How has microcredit supported agriculture? Evidence using panel data from Bangladesh uri icon

abstract

  • Improving agricultural productivity has received a greater attention in recent years amid concerns about rising food insecurity, population pressures, and climate change. Many believe that better access to institutional credit, spanning microcredit as well as commercial and agricultural banks, can help rural households smooth risks, and access inputs and other technology to modernize agriculture and improve farm/nonfarm linkages. We use recently augmented household panel data spanning over 20 years in Bangladesh to examine the effects of rural credit expansion (both microcredit and formal bank channels) on outcomes for agricultural households. We find that microcredit has benefited households with lower landownings, raising agricultural income from activities such as livestock rearing that require less land, as well as nonfarm income diversification for all households, but with the strongest effect for landless or near-landless households. We do not find effects of microcredit on crop income, but do, however, find that reported supply-side credit constraints significantly lower crop income. Borrowing by both men and women has contributed to nonfarm income growth for marginal farmers, but only men's borrowing has contributed to nonfarm income growth among higher landowning groups.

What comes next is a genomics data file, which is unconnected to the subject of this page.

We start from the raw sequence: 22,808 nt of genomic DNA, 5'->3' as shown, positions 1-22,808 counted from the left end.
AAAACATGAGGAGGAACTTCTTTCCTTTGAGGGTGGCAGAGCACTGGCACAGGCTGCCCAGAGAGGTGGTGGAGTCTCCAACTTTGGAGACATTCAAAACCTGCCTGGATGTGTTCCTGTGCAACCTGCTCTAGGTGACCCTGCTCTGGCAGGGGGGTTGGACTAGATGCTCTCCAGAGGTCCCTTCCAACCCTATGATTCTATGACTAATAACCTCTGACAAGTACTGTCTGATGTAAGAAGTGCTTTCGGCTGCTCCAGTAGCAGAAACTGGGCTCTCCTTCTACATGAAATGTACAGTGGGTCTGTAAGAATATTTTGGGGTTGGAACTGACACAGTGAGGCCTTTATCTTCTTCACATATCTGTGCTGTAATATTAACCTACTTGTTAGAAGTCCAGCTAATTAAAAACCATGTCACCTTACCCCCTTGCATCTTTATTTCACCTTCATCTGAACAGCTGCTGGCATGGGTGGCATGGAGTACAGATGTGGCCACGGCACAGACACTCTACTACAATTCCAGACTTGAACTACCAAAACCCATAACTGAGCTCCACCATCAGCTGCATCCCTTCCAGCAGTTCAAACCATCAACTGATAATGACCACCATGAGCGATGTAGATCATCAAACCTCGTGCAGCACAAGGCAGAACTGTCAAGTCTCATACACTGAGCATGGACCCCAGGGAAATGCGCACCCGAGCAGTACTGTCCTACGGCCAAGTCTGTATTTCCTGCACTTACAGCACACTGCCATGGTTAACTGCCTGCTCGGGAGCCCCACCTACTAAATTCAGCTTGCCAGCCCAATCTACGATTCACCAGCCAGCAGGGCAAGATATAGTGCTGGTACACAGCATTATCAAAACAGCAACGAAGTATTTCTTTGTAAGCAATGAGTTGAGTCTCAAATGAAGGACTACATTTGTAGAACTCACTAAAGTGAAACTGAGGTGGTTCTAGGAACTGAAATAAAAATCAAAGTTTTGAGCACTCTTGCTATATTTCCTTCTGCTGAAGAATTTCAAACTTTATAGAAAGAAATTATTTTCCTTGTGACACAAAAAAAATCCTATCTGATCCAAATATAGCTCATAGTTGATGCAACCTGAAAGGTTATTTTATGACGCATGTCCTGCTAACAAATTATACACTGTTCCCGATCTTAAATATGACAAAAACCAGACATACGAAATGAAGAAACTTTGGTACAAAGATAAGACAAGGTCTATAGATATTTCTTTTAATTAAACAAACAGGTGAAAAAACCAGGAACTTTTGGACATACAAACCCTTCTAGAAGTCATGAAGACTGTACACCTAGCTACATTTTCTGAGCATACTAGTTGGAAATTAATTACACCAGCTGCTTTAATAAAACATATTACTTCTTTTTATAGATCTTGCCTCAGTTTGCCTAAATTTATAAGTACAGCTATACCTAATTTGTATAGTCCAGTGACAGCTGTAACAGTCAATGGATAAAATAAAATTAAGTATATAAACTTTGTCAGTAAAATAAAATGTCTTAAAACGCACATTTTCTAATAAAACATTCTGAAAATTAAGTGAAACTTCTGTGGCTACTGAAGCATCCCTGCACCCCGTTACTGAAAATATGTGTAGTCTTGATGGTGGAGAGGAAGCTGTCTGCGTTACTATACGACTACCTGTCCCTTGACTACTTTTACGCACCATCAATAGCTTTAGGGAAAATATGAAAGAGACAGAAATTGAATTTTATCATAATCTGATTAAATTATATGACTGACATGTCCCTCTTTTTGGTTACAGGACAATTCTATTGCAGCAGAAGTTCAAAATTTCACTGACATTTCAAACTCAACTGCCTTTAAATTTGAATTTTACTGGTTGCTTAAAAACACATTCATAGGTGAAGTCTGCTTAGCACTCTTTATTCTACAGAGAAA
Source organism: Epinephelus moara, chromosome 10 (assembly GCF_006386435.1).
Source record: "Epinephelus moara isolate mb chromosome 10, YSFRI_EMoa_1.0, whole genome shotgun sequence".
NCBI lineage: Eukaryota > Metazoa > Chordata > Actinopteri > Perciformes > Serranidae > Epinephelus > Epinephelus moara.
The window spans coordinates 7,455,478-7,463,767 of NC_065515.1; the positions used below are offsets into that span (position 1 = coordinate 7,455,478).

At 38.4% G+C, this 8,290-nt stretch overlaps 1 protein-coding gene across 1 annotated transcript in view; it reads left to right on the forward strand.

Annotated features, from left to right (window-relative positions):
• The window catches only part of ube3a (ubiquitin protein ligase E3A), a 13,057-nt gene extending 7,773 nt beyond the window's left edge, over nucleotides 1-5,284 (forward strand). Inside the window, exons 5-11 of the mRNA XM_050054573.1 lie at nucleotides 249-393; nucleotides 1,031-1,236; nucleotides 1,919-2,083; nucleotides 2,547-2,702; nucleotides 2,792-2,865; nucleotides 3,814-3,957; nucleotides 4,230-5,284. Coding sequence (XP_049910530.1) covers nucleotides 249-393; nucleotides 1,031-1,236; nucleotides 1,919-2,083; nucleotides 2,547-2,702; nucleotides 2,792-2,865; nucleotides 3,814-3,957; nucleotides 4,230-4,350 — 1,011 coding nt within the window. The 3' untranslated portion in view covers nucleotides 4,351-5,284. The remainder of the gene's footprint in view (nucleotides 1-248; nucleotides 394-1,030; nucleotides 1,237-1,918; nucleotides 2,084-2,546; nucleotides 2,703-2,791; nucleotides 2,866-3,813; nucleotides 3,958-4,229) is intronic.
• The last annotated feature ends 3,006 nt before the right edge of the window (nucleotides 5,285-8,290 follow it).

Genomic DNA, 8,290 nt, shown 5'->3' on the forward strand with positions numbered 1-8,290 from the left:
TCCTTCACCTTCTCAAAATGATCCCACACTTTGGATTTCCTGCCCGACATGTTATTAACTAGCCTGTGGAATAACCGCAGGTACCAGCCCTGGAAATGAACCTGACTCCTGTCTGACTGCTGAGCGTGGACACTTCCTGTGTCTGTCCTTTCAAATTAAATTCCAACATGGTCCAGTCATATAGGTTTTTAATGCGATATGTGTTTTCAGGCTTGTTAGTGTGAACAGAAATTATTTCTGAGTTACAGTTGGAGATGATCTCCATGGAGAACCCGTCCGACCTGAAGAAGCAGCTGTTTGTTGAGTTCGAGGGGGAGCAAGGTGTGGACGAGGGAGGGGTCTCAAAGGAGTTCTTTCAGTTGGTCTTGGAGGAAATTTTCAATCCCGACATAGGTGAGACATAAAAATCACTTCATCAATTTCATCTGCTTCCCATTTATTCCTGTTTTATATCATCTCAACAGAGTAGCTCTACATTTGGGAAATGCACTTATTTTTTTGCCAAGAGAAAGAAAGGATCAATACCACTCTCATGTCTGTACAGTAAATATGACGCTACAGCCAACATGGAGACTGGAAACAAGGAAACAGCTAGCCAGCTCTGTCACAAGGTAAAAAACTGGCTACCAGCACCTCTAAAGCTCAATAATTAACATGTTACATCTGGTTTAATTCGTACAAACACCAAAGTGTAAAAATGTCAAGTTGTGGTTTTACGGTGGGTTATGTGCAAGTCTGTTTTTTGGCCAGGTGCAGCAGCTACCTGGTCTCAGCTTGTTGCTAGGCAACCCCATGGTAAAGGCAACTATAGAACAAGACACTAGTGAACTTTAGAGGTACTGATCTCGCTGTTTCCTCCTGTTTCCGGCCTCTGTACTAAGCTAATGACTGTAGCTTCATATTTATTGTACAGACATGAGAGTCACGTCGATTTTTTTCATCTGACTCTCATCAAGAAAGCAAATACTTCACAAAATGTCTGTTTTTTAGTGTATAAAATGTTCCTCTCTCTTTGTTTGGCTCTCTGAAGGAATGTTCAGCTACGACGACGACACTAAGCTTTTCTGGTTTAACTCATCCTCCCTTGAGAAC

publication date

  • 2016
  • 2016